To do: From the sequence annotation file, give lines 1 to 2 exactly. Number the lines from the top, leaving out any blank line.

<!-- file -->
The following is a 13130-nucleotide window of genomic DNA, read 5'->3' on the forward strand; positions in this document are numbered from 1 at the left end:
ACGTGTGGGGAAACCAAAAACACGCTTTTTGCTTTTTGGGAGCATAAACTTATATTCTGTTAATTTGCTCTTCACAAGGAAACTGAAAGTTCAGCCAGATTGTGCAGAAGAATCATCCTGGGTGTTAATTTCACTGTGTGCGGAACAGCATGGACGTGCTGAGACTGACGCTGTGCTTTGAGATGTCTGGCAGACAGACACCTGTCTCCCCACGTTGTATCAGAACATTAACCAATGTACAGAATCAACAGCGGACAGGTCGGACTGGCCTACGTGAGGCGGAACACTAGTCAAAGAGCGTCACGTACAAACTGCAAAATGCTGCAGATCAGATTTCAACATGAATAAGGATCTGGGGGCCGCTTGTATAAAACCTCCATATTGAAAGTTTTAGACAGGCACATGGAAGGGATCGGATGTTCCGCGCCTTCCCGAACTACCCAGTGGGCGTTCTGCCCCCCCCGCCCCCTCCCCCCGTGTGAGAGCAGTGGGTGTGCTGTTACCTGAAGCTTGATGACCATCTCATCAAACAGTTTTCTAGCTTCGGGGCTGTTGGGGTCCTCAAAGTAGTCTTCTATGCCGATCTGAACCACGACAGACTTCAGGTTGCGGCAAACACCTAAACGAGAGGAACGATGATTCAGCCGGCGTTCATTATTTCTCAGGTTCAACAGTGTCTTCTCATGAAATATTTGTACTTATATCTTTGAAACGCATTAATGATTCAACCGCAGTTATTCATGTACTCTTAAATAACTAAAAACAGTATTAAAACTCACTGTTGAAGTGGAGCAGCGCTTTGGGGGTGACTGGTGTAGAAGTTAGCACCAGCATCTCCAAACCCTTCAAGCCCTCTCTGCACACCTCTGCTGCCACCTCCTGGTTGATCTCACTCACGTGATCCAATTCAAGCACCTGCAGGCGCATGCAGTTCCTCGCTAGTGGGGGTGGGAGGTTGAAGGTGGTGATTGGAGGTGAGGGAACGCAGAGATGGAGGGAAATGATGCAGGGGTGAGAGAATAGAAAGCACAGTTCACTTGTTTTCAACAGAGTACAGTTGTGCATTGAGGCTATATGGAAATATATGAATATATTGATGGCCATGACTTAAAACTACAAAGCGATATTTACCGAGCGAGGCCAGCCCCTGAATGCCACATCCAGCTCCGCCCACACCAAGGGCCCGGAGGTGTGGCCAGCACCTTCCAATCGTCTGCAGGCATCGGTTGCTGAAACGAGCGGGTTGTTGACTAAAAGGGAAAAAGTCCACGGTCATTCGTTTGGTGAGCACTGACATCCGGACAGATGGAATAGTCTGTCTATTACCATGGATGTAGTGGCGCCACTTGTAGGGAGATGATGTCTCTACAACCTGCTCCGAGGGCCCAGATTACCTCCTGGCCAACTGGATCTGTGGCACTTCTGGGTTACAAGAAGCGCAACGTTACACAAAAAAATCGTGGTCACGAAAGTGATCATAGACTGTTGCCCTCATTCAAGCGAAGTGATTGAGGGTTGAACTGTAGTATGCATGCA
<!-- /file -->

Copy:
The following is a 13130-nucleotide window of genomic DNA, read 5'->3' on the forward strand; positions in this document are numbered from 1 at the left end:
ACGTGTGGGGAAACCAAAAACACGCTTTTTGCTTTTTGGGAGCATAAACTTATATTCTGTTAATTTGCTCTTCACAAGGAAACTGAAAGTTCAGCCAGATTGTGCAGAAGAATCATCCTGGGTGTTAATTTCACTGTGTGCGGAACAGCATGGACGTGCTGAGACTGACGCTGTGCTTTGAGATGTCTGGCAGACAGACACCTGTCTCCCCACGTTGTATCAGAACATTAACCAATGTACAGAATCAACAGCGGACAGGTCGGACTGGCCTACGTGAGGCGGAACACTAGTCAAAGAGCGTCACGTACAAACTGCAAAATGCTGCAGATCAGATTTCAACATGAATAAGGATCTGGGGGCCGCTTGTATAAAACCTCCATATTGAAAGTTTTAGACAGGCACATGGAAGGGATCGGATGTTCCGCGCCTTCCCGAACTACCCAGTGGGCGTTCTGCCCCCCCCGCCCCCTCCCCCCGTGTGAGAGCAGTGGGTGTGCTGTTACCTGAAGCTTGATGACCATCTCATCAAACAGTTTTCTAGCTTCGGGGCTGTTGGGGTCCTCAAAGTAGTCTTCTATGCCGATCTGAACCACGACAGACTTCAGGTTGCGGCAAACACCTAAACGAGAGGAACGATGATTCAGCCGGCGTTCATTATTTCTCAGGTTCAACAGTGTCTTCTCATGAAATATTTGTACTTATATCTTTGAAACGCATTAATGATTCAACCGCAGTTATTCATGTACTCTTAAATAACTAAAAACAGTATTAAAACTCACTGTTGAAGTGGAGCAGCGCTTTGGGGGTGACTGGTGTAGAAGTTAGCACCAGCATCTCCAAACCCTTCAAGCCCTCTCTGCACACCTCTGCTGCCACCTCCTGGTTGATCTCACTCACGTGATCCAATTCAAGCACCTGCAGGCGCATGCAGTTCCTCGCTAGTGGGGGTGGGAGGTTGAAGGTGGTGATTGGAGGTGAGGGAACGCAGAGATGGAGGGAAATGATGCAGGGGTGAGAGAATAGAAAGCACAGTTCACTTGTTTTCAACAGAGTACAGTTGTGCATTGAGGCTATATGGAAATATATGAATATATTGATGGCCATGACTTAAAACTACAAAGCGATATTTACCGAGCGAGGCCAGCCCCTGAATGCCACATCCAGCTCCGCCCACACCAAGGGCCCGGAGGTGTGGCCAGCACCTTCCAATCGTCTGCAGGCATCGGTTGCTGAAACGAGCGGGTTGTTGACTAAAAGGGAAAAAGTCCACGGTCATTCGTTTGGTGAGCACTGACATCCGGACAGATGGAATAGTCTGTCTATTACCATGGATGTAGTGGCGCCACTTGTAGGGAGATGATGTCTCTACAACCTGCTCCGAGGGCCCAGATTACCTCCTGGCCAACTGGATCTGTGGCACTTCTGGGTTACAAGAAGCGCAACGTTACACAAAAAAATCGTGGTCACGAAAGTGATCATAGACTGTTGCCCTCATTCAAGCGAAGTGATTGAGGGTTGAACTGTAGTATGCATGCA